In R Language Definition, NA values are briefly described, a portion of which says

... In particular, FALSE & NA is FALSE, TRUE | NA is TRUE. NA is not equal to any other value or to itself; testing for NA is done using is.na. However, an NA value will match another NA value in match.

Regarding the statement "NA is not equal to any other value or to itself",

Updated: The question, revised again, is

What is the reasoning, if any, behind NA matching NA in match, and nowhere else in the language?

It doesn't make sense to me that a missing value, unknown by anyone (or it would not be missing), would match another missing value of the same type. Since I posted this, I came across something in example(match) that provides some reasoning. Character coercion changes its type. I can erase it completely if I like.

match(NA, NA)
# [1] 1
match(NA, NA_real_)
# [1] 1
match(NA_character_, NA_real_)
# [1] 1
match(paste(NA), NA)
# [1] NA
gsub("NA", "", NA)
# [1] NA
gsub("NA", "", paste(NA))
# [1] ""
# [1] TRUE
# [1] FALSE

Apologies for stirring the pot, but some of the documentation is unclear about this. It might boil down to the R parser/deparser and the fact that you can turn anything into a text character object in R.

Original Post:

Now referring to "However, an NA value will match another NA value in match."

If NA is it not equal to itself, why is it matched with itself in match? and also in identical? Is this done on purpose?

NA == NA  ## expecting TRUE
# [1] NA
NA != NA
# [1] NA
x <- NA
x == x
# [1] NA
match(NA, NA)
# [1] 1
identical(NA, NA)
# [1] TRUE
all.equal(NA, NA)
# [1] TRUE
  • 1
    I'm not quite clear on what you're asking. You quote the portion of the spec that describes the behavior you observe, which seems to make clear that it's intentional; but then you ask "Is this done on purpose?", as though you weren't sure. Is there some reason for your doubt?
    – ruakh
    Aug 3, 2014 at 2:19
  • You should probably note that identical(NA,NA_integer_) returns false, so that part isn't really that surprising.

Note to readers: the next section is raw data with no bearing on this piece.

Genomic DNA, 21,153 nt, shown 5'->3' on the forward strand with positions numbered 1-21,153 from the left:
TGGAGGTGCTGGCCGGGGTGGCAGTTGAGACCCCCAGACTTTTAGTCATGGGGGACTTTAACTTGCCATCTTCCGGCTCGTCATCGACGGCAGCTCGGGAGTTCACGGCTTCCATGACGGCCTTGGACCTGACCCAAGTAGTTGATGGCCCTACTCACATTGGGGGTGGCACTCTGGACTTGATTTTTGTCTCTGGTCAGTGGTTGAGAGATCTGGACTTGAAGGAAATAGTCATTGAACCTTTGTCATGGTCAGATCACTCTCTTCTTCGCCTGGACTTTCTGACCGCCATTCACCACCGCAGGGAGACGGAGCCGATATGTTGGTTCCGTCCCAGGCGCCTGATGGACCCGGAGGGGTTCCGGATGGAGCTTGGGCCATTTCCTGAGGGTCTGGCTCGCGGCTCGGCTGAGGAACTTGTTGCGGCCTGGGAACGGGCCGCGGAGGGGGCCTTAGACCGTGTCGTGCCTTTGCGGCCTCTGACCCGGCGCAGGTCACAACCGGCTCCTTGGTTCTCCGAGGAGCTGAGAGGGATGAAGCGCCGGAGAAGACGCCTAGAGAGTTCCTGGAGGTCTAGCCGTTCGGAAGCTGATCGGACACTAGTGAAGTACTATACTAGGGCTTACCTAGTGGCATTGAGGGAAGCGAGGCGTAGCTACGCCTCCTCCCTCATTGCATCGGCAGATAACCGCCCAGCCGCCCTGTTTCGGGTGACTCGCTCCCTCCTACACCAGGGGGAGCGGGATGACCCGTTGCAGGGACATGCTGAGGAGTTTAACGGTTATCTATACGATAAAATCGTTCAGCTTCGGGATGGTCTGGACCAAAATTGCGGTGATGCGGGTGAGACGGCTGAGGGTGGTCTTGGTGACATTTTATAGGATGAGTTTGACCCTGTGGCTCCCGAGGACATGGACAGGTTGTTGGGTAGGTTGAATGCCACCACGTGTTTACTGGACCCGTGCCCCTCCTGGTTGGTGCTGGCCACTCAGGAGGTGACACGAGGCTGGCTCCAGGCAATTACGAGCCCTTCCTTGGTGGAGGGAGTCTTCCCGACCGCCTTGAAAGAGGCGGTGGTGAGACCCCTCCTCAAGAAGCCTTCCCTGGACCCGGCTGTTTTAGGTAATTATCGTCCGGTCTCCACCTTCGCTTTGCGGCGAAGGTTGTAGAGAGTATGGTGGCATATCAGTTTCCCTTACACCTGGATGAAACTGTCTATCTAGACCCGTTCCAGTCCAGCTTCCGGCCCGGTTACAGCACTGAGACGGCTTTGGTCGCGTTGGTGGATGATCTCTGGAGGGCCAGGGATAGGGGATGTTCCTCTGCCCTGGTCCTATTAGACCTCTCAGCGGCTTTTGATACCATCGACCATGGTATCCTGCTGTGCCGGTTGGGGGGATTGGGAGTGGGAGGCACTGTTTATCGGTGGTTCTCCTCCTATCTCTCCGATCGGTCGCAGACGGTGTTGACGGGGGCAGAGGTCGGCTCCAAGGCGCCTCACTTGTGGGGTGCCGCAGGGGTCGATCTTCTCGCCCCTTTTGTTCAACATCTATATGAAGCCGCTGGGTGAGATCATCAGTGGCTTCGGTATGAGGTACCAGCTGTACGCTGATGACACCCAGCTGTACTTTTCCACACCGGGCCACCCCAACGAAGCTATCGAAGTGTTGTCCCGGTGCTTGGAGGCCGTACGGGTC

– joran
    Aug 3, 2014 at 2:38
  • @joran, but isn't that just because a logical doesn't match an integer? Aug 3, 2014 at 2:41
  • 3
    ...as for match, that just seems like one of millions of at least partially subjective design decisions that happen when writing a language. The only real answer is probably that it made sense to whoever wrote it originally.
    – joran
    Aug 3, 2014 at 2:45
  • 1
    ?identical has an argument single.NA which if set to FALSE will return FALSE. It tests by default if they're conceptually equal, as opposed to ==. From ?==, "NAs are non-comparables even to themselves". I'm guessing match also has a conceptual touch to it, as it mentions: "Exactly what matches what is to some extent a matter of definition." No idea about ?all.equal though. It doesn't even mention NA AFAICT.
    – Arun
    Aug 3, 2014 at 2:51

2 Answers 2


It's a matter of convention. There are good reasons for the way == works. NA is a special value in R that is supposed to represent data that is missing and should be treated differently from the rest of data. There are innumerable very subtle bugs that could come up if we started comparing missing values as if they were known or as if two missing values were equal to each other.

Think of NA as meaning "I don't know what's there". The correct answer to 3 > NA is obviously NA because we don't know if the missing value is larger than 3 or not. Well, it's the same for NA == NA. They are both missing values but the true values could be quite different, so the correct answer is "I don't know."

R doesn't know what you are doing in your analysis, so instead of potentially introducing bugs that would later end up being published and embarrassing you, it doesn't allow comparison operators to think NA is a value.

match() was written with a more specific purpose in mind: finding the indexes of matching values. If you ask the question "Should I match 3 with NA", a reasonable answer is "no." Different (and very useful) convention, and justified because R pretty much knows what you are trying to do when you invoke match(). Now, should we match NA with NA for this purpose? It could be argued.

Come to think of it, I suppose it is a a little odd that the authors of match() chose to allow NA to match to itself by default. You can imagine cases where you might use match() to find NA rows in table along with other values, but it's dangerous. You just have to be a bit more careful about knowing whether you have any NA values in x and only permitting them if you really wanted to. You can change this behavior by specifying incomparables=NA when calling match().

  • I found it very odd "that the authors of match() chose to allow NA to match to itself by default." In what counter-intuitive scenario would you want this behavior? It would be a specific use-case and therefore should not have been default. Feb 20, 2020 at 21:43

To add to @farnsy's great answer, and to elaborate on the difference with == and match:

The key thing to consider is how these two functions (== and match) are used.

x == y
translation:  Is the value on the left the same value as the one on the right

match(x, table)
translation:  Is the value on the left found in the table on the right; 
              if so, return the index of the FIRST TIME that x appears in table

A common use case I often encounter is working with a set of IDs. Especially, when dealing with two different datasets that have been joined, I might be left with several NAs in one of my ID columns

However, not all NAs represent the same real life object.

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